We are in Paris, and Hubby is referring to the very first overseas trip we took together here when we had just begun dating.  (I mean really, what woman wouldn’t marry the guy who takes you to Paris on a date?)  Now he’s questioning whether I really want to stay at the same place we did ten years ago.  It was a “charming” little hotel on the Left Bank in St. Germain. Certainly not five star, but purportedly a favorite among models and artists in the know.

At least in 2002.

Had he been paying attention, Hubby (who was not yet Hubby) should have been put on notice of what a high maintenance woman I was destined to become, because even then:

I couldn’t stop myself from whining about the hotel.

Specifically, about its hair dryers.  (Or rather, hair frizzers — weird devices on a vacuum hose attached to the wall that heated up way too much and blew just the tiniest amount of air — just enough to produce a pretty good Afro, but not to actually dry your hair.  The heat also made it impossible apply makeup in the sauna of a bathroom that resulted.)  From memory, the rooms were pretty miniscule too.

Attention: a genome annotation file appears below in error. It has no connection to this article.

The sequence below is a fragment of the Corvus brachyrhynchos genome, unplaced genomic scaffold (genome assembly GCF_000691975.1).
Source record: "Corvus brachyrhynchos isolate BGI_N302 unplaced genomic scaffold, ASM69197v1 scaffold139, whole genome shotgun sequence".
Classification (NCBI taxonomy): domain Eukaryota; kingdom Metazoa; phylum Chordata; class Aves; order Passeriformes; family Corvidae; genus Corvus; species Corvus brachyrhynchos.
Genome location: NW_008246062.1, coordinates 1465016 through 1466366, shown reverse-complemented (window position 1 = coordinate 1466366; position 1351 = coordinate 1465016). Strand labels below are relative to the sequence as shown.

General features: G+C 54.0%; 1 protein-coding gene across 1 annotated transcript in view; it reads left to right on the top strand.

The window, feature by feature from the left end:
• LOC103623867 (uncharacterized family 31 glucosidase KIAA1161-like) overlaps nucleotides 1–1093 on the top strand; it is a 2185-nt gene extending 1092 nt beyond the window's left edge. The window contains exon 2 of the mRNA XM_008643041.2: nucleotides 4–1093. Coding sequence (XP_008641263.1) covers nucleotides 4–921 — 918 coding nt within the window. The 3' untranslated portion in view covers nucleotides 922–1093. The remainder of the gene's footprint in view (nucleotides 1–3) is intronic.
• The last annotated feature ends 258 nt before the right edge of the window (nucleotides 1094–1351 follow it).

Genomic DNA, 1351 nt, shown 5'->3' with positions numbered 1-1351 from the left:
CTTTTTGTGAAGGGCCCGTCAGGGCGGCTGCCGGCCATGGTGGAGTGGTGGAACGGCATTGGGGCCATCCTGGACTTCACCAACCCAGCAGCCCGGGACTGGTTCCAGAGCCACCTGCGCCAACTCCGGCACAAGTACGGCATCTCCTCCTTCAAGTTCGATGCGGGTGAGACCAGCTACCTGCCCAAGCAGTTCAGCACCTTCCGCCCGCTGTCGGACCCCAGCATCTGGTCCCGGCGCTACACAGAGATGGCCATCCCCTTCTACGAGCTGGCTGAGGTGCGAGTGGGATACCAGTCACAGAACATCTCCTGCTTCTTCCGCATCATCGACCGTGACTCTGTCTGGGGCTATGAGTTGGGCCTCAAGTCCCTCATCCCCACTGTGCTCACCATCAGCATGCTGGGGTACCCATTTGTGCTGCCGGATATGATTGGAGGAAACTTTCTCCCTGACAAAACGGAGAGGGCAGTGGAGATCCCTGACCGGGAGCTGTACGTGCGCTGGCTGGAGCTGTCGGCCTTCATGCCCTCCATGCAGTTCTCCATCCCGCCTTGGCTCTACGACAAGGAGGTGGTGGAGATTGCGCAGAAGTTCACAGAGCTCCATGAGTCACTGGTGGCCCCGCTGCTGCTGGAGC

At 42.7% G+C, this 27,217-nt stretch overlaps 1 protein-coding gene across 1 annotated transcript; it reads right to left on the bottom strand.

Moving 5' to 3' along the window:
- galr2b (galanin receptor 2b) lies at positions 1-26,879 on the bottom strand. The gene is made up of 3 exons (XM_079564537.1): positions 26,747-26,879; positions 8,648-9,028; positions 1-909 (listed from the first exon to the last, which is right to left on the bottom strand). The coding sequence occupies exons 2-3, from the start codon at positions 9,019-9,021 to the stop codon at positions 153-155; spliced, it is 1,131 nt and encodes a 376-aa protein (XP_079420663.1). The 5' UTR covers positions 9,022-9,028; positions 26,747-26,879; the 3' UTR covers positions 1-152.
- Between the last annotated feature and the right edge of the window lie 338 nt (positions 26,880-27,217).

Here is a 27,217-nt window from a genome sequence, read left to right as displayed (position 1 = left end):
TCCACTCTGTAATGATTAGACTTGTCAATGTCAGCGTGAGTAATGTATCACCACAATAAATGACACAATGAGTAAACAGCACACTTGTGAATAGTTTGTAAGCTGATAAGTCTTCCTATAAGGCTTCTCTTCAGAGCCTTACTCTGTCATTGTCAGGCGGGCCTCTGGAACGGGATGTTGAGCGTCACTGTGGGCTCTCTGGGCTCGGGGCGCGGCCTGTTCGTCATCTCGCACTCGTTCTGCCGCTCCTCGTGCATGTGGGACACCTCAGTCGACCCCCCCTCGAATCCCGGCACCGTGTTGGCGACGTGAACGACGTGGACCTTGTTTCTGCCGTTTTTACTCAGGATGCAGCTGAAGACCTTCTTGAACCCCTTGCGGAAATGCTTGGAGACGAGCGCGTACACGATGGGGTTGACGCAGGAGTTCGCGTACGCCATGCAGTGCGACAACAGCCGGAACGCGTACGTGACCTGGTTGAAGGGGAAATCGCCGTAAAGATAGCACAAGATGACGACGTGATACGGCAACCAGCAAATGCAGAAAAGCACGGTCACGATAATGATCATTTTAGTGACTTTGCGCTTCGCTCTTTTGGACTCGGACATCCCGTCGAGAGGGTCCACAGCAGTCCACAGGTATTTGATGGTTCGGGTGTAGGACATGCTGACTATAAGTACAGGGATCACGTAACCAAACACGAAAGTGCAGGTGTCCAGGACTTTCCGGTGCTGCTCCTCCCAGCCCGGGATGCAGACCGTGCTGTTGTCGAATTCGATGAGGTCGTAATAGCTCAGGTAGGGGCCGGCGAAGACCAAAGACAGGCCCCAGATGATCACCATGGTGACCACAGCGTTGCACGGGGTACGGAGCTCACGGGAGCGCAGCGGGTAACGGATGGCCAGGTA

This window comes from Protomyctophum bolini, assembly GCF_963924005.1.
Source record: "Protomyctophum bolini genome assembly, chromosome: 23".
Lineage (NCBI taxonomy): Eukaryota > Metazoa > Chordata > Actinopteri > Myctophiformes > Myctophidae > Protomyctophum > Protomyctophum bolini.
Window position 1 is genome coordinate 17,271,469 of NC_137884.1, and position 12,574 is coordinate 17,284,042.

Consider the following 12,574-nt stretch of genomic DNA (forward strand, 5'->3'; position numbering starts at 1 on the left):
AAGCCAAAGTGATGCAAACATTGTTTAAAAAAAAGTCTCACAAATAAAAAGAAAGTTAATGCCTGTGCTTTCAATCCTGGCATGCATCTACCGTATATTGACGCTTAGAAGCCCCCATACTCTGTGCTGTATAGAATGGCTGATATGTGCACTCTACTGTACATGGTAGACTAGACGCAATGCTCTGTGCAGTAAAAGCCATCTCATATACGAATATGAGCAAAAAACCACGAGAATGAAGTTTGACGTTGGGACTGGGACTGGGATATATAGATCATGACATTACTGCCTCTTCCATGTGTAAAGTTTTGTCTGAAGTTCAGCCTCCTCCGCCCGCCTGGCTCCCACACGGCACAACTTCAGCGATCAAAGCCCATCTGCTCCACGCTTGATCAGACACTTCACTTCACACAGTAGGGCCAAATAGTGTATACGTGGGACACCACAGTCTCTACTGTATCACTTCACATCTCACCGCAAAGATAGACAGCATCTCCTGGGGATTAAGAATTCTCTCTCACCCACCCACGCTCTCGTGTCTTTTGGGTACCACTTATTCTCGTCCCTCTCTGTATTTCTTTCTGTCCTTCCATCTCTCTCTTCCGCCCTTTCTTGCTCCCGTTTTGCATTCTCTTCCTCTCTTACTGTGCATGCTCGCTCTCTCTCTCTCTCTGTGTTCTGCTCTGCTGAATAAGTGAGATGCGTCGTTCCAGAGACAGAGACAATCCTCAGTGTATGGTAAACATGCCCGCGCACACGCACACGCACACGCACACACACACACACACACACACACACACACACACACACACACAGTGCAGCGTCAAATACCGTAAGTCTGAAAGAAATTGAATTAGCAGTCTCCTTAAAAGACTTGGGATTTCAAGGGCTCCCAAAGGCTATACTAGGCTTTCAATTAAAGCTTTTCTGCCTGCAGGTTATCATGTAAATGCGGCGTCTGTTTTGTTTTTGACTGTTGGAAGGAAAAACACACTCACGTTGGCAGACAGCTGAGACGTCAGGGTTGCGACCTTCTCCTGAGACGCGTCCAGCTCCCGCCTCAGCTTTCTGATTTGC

But I didn’t care on this trip.  All I could really think about were the good things: our early romance, the fantastic location within walking distance of the Louvre, plus the in-house jazz lounge with live music.

It would be romantic.

And it was … sort of.  Here we are last week at one of very same bistros we visited in 2002:

French Bistro

But some things never change.

Remember Pepé Le Pew and Penelope?  You know, the French skunk constantly searching for  “l’amour” and the poor little cat who keeps running from his advances? (If you haven’t seen him action for awhile, watch this clip: “Louvre Come Back To Me.”)

Pepe Le Pew loves Penelope

These days, the networks would never allow a would-be rapist to be featured in cartoons, let alone a character who stereotypes national origin so blatantly.  (Same goes for Speedy Gonzales.)  But of course, the reason stereotypes are such fun is because they so often ring true.